The Physics and Astronomy Chair's Discretionary Fund is an extremely valuable source of funds for our department, permitting flexible, timely, and effective responses to the challenges of maintaining a world-class teaching and research environment. It directly supports many important initiatives that are unique to our department and have a wide-ranging impact on our students, faculty and also on the community. Here are a few examples of the programs supported by this fund. We invite you to be our partner in the success of these and other high-impact programs. The Giving Form is in the menu at right.
Astronomy Live! is UCLA's award-winning astronomy outreach program run by our graduate students. Their focus is on bringing astronomy and all science to the community, especially to underprivileged students. They visit and are visited by local schools, and use hands-on activities about astronomy to teach students and get them excited about learning. Astronomy Live! created and organizes every year the "Exploring Your Universe" multidisciplinary event, which is quickly becoming a tradition for schools and families in the community. This free event is a day of science activities, demonstrations, planetarium shows, and talks geared at kids and adults, with the goal of increasing public interest and enthusiasm for all types of science. EYU has grown dramatically since it first started, and last year involved 10 UCLA departments and student groups for over 1500 visitors. This year EYU will be on Saturday November 10, 2012. You can find out more about it and Astronomy Live! by clicking the link in the menu at right.
UCLA Science Lab Teaching Club: The Physics and Astronomy Science Lab Teaching Club was formed in January 2012 to partially compensate for the loss of science teaching faculty at local public schools due to budget cuts, to provide a teaching experience for undergraduate students majoring in physics and astronomy, and to spark an interest in science in the next generation. The members prepare lessons and practice demonstrations to teach the main physics subjects like electricity, magnetism, waves, optics, etc. Each lesson contains several spectacular demonstrations using laboratory equipment provided by our Department's demo lab. The goal is to start science education at a very early age, with each lesson being a memorable experience for the children, in order to get them interested in science, technology, engineering and math (STEM) subjects. In Spring 2012, lessons were taught to 4th and 5th graders at a local elementary school. Due to the success of the program, the school requested that the lessons be repeated during the 2012-2013 school year. The Science Lab Teaching Club plans to expand the program to junior high and high schools.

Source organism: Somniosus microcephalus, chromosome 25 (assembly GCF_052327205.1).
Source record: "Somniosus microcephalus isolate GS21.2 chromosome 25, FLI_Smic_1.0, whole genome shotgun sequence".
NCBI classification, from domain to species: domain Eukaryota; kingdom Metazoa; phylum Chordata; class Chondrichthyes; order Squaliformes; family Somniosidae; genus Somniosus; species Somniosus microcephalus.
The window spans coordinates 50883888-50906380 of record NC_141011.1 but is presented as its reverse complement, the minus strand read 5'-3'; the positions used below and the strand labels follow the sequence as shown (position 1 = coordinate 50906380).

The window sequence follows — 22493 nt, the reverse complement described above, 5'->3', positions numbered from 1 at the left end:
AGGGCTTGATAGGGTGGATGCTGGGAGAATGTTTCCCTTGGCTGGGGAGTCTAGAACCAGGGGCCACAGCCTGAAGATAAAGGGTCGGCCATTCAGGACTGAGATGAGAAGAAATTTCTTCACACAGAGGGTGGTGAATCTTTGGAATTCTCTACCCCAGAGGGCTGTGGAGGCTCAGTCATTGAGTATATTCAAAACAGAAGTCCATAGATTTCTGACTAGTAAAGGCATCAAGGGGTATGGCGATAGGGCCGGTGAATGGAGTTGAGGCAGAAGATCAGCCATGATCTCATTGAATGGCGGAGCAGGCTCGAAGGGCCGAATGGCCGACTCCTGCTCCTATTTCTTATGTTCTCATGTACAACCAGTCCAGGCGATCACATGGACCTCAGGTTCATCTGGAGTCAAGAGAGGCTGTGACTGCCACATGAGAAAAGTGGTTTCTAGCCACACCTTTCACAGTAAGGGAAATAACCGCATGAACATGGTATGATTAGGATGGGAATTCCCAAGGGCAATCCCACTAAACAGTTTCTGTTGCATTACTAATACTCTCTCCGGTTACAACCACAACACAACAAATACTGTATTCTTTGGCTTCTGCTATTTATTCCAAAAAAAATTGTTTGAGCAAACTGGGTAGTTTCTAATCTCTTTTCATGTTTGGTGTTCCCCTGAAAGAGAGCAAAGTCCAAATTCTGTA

Women in Physics and Astronomy: The Women in Physics and Astronomy group at UCLA is a new program created by graduate students in our department to bring together women from different research fields and at different academic stages (graduate, postdoctoral, and faculty). The aim of the group is to create a network that includes a forum for career advice and mentorship. Activities include talks by invited speakers, public speaking practice, and small social events for informal interaction and departmental community building. In an effort to build a robust mentorship and support program, they host additional visiting speakers from other universities, JPL, LA technology careers firms, the California Science Center, etc. There are also plans to support the creation of Women in Physics groups at other local universities, as well as an open house focused on recruitment.
ETPD Workshop: Over the past two years the Basic Plasma Science Facility (BaPSF) technical team under the direction of Professor Walter Gekelman has converted a large tokamak device into a unique toroidal plasma source, termed ETPD. The plasmas generated in the ETPD are ten times denser and five times hotter than the routine plasmas in the existing LAPD device and will allow the study of frontier problems in plasma physics science. The enhanced research capability provided by ETPD can make the U.S. the unquestioned world leader in basic plasma research over the next decade. Making BaPSF a world-class center for basic plasma science by operating two complementary devices, ETPD, and LAPD, will extend our knowledge of the natural world and train a cutting edge technical workforce. These activities are complemented at the BaPSF by the fact that the UCLA Physics Department undergraduate plasma physics laboratory (with its own state of the art devices) is also located in the STRB. Students acquire a valuable experience with scientists, the BaPSF devices, and researchers working on world-class experiments.